If you suffer from grass allergy, your body cannot tolerate a certain amount of allergen, resulting in inflammation of the mucous membrane in the nasal passages. The most common allergen or substance that triggers grass allergy is pollen, microscopic grains from the male part of a flower. Pollen grains are so tiny and light that they can stick to the feet of butterflies, which is why they are rife in the air, especially during spring and summer when trees, flowers and plants pollinate.
If pollen grains are inhaled, they release protein when they come into contact with a moist surface. These proteins often bind with antibodies on the cell lining of the nasal passageways, resulting in the release of a substance known as histamine. Histamine causes the swelling and constriction of the nasal passageways thus making it hard for someone with a grass allergy to breathe.
Symptoms of grass allergy
The first sign of an allergic reaction to grass is usually breathing trouble, such as a dry cough which is often accompanied by a
sore throat. Breathing difficulties occur because the air passages are narrowed or constricted as a result of the body’s defense
mechanism against grass pollen. Although uncomfortable, as it is the body’s defense mechanism, it is not dangerous.
Grass allergies also have similar symptoms to hay fever, including sneezing, runny nose, itching of the skin, watery eyes and headache. On rare occasions the sufferer may develop a fever. If fever is detected, consult your doctor immediately, as fevers indicate the presence of a viral or bacterial infection in the body and should be treated immediately.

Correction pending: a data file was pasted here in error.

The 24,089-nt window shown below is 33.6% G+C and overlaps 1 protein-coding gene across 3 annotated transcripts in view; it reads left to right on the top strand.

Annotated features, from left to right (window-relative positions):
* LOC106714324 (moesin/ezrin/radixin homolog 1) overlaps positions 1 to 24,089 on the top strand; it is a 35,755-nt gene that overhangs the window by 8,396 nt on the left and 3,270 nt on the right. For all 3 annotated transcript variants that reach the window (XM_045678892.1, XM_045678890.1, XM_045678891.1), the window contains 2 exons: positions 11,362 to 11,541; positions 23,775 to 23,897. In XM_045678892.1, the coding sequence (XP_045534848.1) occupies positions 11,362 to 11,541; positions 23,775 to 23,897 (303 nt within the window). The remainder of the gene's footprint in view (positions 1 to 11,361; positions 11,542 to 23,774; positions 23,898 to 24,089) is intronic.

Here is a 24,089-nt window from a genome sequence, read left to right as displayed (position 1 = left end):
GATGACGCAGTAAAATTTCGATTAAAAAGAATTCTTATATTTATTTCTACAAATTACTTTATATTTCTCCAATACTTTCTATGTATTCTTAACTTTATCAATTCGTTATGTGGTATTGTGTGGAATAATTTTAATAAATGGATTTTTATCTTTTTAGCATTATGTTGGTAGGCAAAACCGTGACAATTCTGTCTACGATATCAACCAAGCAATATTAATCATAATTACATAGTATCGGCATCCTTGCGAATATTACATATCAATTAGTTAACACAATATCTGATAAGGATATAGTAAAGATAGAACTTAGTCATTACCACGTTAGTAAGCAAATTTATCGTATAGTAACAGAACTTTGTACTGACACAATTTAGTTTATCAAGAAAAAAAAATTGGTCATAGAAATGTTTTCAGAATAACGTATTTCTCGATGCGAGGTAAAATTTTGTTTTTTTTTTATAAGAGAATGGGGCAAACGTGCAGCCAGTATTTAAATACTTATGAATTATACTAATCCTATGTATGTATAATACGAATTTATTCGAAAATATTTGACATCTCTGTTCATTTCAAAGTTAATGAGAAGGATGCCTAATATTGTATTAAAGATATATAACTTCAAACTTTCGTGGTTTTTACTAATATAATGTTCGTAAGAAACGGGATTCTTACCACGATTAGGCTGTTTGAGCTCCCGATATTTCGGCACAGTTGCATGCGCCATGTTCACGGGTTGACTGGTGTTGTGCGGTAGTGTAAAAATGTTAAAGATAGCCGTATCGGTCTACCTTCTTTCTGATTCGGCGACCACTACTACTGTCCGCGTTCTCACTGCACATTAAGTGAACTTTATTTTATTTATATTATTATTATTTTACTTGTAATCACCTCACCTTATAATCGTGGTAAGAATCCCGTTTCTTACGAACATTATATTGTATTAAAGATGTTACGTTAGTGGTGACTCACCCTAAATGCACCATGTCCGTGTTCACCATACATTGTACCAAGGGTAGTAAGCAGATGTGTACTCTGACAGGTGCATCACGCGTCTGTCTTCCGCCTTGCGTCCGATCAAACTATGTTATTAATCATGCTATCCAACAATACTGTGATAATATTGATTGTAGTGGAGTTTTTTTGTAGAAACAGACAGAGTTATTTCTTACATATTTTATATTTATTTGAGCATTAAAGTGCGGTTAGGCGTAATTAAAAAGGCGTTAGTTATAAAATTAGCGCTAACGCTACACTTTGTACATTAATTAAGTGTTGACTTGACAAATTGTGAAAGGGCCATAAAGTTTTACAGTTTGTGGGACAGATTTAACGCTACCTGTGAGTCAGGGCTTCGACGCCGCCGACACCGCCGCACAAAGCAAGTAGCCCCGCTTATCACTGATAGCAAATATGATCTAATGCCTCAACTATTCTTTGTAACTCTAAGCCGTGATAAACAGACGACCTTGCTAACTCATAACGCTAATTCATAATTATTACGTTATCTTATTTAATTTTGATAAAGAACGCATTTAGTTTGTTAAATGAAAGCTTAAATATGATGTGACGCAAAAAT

Treatment and prevention of grass allergy
The most effective treatment for grass allergy is to avoid the allergens (usually grass pollen). It is impossible to avoid grass pollens completely, but you can limit your exposure to reduce the symptoms of grass allergies.
How to control grass allergy without missing spring and summer:
- If you are really allergic to grass pollens, stay indoors as much as possible particularly in early morning and late afternoon.
- Try to keep the windows of your home shut and consider installing air conditioning.
- Speak to your doctor about medication. Anti-histamines are a common treatment for grass allergy and there are also injections to relieve and soothe symptoms.
- When gardening, moisten potting soil before use to avoid spores.
- After gardening, always wash your hands completely and take a hot shower to eliminate any grass pollens on your body.
- Always keep your grass lawn cut short. If you have a grass lawn, avoid doing the mowing or wear a mask that is designed to filter pollen.
- Consider getting a robotic mower. These clever robotic lawnmowers mow the lawn so you don’t have to, reducing the chance of allergic reaction and saving you time.
The Truth about GrassCycling and Mulching
To most people, the idea of leaving loose grass clippings on the lawn after mowing means an unsightly garden or, even worse, a garden prone to thatch. However the loose clippings which result from GrassCycling (or mulching) are entirely unrelated to thatch. In fact, a mower optimized for GrassCycling is likely to eliminate any thatch already present.